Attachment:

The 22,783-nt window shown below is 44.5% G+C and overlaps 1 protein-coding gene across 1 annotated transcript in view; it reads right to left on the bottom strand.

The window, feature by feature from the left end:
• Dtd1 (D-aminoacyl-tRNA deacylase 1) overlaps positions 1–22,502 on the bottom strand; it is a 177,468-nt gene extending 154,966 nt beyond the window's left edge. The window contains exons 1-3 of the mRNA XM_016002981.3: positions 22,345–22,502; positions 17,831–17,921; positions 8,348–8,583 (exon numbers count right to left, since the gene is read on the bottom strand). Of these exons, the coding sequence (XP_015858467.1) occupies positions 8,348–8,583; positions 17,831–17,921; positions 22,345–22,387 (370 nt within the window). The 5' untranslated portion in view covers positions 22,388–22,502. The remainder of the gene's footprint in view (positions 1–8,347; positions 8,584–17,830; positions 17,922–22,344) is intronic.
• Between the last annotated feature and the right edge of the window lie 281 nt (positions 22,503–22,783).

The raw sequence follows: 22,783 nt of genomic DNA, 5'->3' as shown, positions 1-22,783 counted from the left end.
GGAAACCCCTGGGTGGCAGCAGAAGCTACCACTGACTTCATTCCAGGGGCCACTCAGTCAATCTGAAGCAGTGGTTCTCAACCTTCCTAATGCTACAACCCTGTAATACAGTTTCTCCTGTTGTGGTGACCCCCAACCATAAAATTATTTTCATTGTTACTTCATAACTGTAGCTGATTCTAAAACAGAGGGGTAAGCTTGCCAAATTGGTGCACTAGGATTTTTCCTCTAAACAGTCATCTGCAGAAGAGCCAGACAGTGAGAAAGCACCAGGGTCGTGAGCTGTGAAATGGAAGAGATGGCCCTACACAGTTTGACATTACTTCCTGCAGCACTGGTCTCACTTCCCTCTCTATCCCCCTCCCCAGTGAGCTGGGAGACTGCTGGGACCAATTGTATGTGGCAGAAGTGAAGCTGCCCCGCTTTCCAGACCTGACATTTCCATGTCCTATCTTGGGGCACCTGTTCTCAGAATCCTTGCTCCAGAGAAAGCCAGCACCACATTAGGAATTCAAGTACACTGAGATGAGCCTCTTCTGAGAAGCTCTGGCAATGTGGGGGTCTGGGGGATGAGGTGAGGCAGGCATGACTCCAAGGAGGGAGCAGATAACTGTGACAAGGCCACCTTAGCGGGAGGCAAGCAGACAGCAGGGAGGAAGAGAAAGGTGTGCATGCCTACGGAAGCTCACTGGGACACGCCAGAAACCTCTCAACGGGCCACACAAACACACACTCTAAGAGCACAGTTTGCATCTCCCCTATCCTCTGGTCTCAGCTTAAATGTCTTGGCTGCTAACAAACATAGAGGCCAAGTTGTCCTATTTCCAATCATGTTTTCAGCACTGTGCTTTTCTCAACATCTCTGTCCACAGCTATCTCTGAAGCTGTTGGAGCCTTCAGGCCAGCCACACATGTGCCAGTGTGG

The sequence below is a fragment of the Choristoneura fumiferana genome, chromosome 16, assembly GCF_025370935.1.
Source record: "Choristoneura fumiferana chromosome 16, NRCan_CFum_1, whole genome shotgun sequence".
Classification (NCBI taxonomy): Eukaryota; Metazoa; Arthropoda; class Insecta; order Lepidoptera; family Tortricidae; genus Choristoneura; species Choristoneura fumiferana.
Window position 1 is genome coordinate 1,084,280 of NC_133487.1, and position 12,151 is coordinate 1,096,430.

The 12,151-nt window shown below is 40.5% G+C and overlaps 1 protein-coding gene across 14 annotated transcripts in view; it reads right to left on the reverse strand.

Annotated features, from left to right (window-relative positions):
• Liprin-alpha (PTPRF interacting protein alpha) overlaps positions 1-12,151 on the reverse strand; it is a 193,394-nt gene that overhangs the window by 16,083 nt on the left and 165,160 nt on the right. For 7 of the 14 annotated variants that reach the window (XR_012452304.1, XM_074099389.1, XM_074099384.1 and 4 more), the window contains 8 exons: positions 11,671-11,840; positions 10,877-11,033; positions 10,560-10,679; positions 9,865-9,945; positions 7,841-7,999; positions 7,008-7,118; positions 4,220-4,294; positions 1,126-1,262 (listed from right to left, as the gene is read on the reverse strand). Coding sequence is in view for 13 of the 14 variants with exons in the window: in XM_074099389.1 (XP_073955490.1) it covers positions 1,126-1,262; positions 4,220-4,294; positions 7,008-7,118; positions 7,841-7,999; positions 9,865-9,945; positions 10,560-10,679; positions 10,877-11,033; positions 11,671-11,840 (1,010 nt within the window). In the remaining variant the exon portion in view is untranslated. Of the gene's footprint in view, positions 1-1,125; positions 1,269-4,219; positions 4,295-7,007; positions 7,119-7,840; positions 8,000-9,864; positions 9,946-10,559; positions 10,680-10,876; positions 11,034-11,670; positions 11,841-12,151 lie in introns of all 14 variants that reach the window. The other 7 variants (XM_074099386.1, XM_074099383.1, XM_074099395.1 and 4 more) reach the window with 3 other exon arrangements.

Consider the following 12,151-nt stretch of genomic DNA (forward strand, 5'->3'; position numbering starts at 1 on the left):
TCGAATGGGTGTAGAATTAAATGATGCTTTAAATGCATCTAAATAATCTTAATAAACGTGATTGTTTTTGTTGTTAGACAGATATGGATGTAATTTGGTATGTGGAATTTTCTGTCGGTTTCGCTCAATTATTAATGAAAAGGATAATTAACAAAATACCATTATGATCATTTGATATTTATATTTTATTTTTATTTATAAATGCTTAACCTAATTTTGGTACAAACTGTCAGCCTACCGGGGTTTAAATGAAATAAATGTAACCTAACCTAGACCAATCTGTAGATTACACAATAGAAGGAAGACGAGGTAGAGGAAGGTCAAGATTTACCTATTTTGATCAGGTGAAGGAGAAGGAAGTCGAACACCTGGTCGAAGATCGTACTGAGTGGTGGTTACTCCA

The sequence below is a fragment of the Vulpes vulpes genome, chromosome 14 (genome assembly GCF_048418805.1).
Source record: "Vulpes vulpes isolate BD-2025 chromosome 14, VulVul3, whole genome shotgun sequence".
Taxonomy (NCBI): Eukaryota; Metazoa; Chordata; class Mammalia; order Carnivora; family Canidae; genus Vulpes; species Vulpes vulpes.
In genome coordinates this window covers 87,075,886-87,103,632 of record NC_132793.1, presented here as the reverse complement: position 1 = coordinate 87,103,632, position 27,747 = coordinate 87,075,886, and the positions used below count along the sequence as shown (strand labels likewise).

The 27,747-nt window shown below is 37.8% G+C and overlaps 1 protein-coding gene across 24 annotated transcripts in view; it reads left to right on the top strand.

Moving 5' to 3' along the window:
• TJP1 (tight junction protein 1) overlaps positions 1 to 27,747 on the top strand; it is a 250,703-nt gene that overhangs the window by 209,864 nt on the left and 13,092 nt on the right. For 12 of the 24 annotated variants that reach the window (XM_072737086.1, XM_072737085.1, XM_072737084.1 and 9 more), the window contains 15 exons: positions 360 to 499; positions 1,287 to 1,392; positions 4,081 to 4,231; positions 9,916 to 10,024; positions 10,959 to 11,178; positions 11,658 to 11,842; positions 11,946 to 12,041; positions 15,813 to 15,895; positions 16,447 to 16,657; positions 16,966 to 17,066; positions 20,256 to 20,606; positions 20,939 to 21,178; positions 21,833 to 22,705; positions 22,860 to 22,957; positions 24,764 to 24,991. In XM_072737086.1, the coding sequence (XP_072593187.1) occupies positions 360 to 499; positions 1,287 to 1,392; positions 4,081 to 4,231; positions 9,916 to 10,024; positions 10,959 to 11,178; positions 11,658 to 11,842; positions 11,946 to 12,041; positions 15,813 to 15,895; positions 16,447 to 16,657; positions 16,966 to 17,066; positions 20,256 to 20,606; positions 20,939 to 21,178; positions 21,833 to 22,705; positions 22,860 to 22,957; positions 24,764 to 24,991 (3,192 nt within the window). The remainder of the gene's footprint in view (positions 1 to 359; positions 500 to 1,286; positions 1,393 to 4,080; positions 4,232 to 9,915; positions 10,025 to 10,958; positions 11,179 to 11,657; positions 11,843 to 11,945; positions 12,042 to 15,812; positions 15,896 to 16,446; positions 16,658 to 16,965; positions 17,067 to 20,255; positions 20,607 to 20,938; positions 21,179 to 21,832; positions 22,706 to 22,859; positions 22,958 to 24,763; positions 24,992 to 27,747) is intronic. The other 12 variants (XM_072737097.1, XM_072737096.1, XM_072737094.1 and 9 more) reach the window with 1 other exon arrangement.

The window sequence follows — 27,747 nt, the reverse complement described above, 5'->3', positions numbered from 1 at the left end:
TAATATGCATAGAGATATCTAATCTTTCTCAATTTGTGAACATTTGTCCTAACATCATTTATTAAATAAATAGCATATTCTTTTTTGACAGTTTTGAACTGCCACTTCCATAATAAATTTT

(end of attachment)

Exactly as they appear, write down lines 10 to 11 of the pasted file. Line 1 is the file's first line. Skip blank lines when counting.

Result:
Window position 1 is genome coordinate 1,084,280 of NC_133487.1, and position 12,151 is coordinate 1,096,430.

The 12,151-nt window shown below is 40.5% G+C and overlaps 1 protein-coding gene across 14 annotated transcripts in view; it reads right to left on the reverse strand.